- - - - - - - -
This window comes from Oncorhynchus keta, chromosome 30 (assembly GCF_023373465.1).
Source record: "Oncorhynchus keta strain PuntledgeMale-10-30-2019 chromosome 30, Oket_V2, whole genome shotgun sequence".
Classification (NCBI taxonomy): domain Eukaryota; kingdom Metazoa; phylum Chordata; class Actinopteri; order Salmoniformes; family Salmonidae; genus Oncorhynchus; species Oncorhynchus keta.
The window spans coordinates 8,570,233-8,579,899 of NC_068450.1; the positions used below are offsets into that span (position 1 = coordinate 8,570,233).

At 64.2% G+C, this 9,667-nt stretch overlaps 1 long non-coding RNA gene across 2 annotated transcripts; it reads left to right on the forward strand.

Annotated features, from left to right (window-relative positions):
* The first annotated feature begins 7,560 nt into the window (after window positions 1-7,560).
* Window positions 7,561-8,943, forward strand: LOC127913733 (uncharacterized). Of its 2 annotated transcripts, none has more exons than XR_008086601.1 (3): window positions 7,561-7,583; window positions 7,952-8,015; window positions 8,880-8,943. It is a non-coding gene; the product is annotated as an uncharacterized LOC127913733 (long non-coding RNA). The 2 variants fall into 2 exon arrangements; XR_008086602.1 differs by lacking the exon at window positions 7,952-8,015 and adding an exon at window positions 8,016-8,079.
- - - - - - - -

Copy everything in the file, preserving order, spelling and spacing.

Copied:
This window comes from Oncorhynchus keta, chromosome 30 (assembly GCF_023373465.1).
Source record: "Oncorhynchus keta strain PuntledgeMale-10-30-2019 chromosome 30, Oket_V2, whole genome shotgun sequence".
Classification (NCBI taxonomy): domain Eukaryota; kingdom Metazoa; phylum Chordata; class Actinopteri; order Salmoniformes; family Salmonidae; genus Oncorhynchus; species Oncorhynchus keta.
The window spans coordinates 8,570,233-8,579,899 of NC_068450.1; the positions used below are offsets into that span (position 1 = coordinate 8,570,233).

At 64.2% G+C, this 9,667-nt stretch overlaps 1 long non-coding RNA gene across 2 annotated transcripts; it reads left to right on the forward strand.

Annotated features, from left to right (window-relative positions):
* The first annotated feature begins 7,560 nt into the window (after window positions 1-7,560).
* Window positions 7,561-8,943, forward strand: LOC127913733 (uncharacterized). Of its 2 annotated transcripts, none has more exons than XR_008086601.1 (3): window positions 7,561-7,583; window positions 7,952-8,015; window positions 8,880-8,943. It is a non-coding gene; the product is annotated as an uncharacterized LOC127913733 (long non-coding RNA). The 2 variants fall into 2 exon arrangements; XR_008086602.1 differs by lacking the exon at window positions 7,952-8,015 and adding an exon at window positions 8,016-8,079.